Guide to ATV Laws in New York City

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    As ATVs continue to be prevalent on New York City streets, it is important to understand the legality of these vehicles and what might happen if a rider is injured in a crash.

    An ATV is defined by New York law as any all-terrain vehicle, apart from those intended for agricultural use or use on snow, that is for recreational or competitive purposes. Despite the fact that ATVs are not used for transportation, they must be registered with the New York Department of Motor Vehicles. Registration must be renewed annually and comes with a yearly fee of $12.50. ATVs also need to be covered by liability insurance unless they are only ridden on an owner’s private property. ATVs can only be operated on approved lands, not New York City’s public roads. If you are hurt by a negligent party in an ATV accident, you may be able to sue for compensation.

    To schedule a free case evaluation with our New York City personal injury lawyers, call The Carrion Law Firm today at (718) 841-0083.

    What is Defined as an ATV in New York City?

    In order to learn the various requirements and laws surrounding ATV use in New York City, it is important first to understand the definition of this type of vehicle.

    V.A.T. Law § 2281(a) defines all-terrain vehicles, or ATVs, as any self-propelled vehicle that does not exceed 1,000 pounds or 70 inches in width and is intended for use on off-highway paths or in competitions. Snowmobiles or other similar vehicles designed for use on snow or ice are not considered ATVs in New York City. Similar vehicles used for agricultural purposes are also not considered ATVs and instead are utility task vehicles, or UTVs.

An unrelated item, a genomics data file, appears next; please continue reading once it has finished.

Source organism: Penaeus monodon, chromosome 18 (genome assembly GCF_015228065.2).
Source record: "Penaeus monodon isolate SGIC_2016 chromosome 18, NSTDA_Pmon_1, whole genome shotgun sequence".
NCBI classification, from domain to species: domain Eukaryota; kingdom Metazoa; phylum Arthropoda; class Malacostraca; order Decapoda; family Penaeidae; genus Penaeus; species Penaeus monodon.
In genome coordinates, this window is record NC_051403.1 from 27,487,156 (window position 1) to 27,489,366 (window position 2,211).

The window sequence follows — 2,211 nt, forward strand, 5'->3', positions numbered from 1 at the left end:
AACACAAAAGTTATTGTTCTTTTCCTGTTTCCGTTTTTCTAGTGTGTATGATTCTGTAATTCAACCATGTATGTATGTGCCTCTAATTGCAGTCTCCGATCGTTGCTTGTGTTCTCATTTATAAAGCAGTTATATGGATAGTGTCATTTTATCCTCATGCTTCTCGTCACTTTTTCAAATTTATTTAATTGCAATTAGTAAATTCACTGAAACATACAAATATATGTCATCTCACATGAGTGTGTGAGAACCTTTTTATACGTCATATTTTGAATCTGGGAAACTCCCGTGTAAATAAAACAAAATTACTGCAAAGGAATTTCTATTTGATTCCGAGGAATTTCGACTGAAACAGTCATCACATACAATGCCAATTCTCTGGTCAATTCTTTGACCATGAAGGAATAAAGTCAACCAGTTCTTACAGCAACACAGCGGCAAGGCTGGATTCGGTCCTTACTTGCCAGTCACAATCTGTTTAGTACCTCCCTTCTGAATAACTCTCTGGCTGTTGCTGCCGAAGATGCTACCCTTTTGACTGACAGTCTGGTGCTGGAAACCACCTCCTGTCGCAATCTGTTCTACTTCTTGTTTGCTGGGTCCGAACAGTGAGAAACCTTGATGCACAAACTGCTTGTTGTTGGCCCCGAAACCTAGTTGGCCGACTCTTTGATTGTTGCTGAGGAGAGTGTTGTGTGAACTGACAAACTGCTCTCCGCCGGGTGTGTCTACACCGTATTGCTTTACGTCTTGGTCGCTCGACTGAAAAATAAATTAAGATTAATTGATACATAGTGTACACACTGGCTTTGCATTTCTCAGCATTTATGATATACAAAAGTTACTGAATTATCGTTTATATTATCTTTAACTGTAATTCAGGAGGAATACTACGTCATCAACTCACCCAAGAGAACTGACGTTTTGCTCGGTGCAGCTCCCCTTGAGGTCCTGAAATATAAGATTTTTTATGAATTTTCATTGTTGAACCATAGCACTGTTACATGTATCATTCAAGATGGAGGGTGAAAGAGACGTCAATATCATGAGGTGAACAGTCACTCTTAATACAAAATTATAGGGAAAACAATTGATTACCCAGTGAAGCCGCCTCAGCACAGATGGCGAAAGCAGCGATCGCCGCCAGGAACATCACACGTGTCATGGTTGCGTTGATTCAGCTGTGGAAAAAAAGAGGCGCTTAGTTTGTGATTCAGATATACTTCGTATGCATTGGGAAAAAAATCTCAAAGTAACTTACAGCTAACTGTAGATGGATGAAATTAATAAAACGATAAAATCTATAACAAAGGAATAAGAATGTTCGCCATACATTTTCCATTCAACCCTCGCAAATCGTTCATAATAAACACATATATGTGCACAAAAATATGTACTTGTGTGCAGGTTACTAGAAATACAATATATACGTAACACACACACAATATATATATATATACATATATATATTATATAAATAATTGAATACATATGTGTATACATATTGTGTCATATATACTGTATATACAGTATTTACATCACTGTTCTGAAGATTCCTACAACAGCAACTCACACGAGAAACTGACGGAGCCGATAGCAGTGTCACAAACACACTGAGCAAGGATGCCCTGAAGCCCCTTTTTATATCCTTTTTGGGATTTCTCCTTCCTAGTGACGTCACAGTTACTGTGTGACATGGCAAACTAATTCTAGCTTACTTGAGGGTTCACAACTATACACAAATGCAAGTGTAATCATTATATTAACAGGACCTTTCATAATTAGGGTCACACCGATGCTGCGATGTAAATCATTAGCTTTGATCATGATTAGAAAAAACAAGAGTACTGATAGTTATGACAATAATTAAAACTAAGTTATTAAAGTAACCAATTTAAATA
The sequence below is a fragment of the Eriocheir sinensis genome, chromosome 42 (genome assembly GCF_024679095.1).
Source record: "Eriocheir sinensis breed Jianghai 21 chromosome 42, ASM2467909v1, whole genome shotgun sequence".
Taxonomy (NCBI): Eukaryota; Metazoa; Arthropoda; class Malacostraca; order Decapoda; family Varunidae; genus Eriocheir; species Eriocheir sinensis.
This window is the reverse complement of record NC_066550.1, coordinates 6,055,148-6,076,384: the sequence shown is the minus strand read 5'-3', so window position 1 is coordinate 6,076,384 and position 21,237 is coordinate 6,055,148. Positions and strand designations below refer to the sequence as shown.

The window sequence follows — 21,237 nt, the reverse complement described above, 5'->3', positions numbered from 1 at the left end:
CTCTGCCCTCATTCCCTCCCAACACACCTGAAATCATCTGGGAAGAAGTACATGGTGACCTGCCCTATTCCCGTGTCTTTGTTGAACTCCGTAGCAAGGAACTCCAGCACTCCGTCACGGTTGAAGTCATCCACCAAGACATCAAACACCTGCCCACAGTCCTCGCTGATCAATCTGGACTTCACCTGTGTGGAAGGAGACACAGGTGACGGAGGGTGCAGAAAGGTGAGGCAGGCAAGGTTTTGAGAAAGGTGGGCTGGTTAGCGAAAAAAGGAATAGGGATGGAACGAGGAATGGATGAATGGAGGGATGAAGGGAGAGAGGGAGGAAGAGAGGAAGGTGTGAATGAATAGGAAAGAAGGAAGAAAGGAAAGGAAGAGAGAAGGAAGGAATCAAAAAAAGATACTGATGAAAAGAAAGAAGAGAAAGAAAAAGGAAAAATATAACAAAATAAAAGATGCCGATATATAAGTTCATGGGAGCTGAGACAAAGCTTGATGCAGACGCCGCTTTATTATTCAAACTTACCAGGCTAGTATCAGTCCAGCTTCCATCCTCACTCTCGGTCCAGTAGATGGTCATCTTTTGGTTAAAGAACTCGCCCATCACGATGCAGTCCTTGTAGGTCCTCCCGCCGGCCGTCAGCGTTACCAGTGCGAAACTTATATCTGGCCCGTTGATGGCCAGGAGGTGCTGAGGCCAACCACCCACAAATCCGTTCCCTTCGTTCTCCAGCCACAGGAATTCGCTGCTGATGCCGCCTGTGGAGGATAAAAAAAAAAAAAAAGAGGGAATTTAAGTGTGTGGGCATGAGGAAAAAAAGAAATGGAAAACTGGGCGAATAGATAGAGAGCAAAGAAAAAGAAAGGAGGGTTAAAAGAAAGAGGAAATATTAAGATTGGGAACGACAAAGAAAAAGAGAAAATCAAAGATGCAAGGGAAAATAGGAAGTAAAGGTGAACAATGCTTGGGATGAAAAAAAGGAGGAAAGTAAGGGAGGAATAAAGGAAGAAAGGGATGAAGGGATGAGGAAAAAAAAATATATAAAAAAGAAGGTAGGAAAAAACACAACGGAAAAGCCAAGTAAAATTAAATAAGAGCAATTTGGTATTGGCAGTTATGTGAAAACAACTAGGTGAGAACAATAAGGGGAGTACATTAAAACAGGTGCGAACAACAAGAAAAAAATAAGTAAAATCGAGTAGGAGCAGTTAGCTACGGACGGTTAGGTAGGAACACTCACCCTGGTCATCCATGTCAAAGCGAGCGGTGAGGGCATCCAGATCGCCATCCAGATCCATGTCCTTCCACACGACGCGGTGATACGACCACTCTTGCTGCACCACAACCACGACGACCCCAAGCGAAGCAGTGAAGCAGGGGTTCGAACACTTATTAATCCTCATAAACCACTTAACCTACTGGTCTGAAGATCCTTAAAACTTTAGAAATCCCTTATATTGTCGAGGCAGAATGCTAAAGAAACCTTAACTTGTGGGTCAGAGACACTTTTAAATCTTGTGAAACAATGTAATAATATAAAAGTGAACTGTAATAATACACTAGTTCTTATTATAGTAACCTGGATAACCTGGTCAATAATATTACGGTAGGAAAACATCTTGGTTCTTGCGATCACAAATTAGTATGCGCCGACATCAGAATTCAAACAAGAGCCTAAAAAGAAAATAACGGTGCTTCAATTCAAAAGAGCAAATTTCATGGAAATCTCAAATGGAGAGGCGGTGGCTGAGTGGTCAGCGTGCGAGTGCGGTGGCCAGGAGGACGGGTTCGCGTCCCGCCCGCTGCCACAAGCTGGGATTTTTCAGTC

ATVs are typically four-wheeled vehicles, smaller than cars, powered by gasoline. They’re generally purchased for recreational use or competitive racing. These vehicles typically only seat one person, the driver. Despite their registration and insurance requirements in New York City, ATVs are not street-legal vehicles.

    How to Register an ATV in New York City

    Registering an ATV is necessary upon purchase in New York City. Even when riding recreationally, it is illegal to use an ATV if it is not properly registered with the New York Department of Motor Vehicles.

    Proof of Ownership

    Before you can ride your ATV, you must properly register it in New York City. To do so, you must be able to provide proof of ownership. This includes a certificate or statement of origin from a manufacturer, a certificate of sale or transfer, a statement of ownership, an out-of-state title certificate, or an out-of-state registration certificate.

    Proof of Sales Tax Payment

    Part of the registration process for an ATV in New York City includes providing a proof of sales tax payment. To show you paid sales tax on your ATV, you can provide the bill of sale from the dealer or a receipt of the sales tax payment.

    Proof of Identity and Date of Birth

    In order to register your ATV with the Department of Motor Vehicles, you must confirm your identity. To achieve this, you have to provide six documents that show proof of name in addition to documents that prove your date of birth. Documents that are acceptable for proving identity to register an ATV include a New York driver’s license, learner’s permit, or state ID. The New York Department of Motor Vehicles provides a complete list of acceptable documents to show proof of identity.

    Fees to Register an ATV

    Registration for ATVs must be done annually. You must pay an initial fee of $12.50 to register your ATV. This fee will be applied yearly each time you renew your registration. There will also be a $12.50 fee to get a license plate when you first register your vehicle in New York City.

    Does New York Require Insurance for ATVs?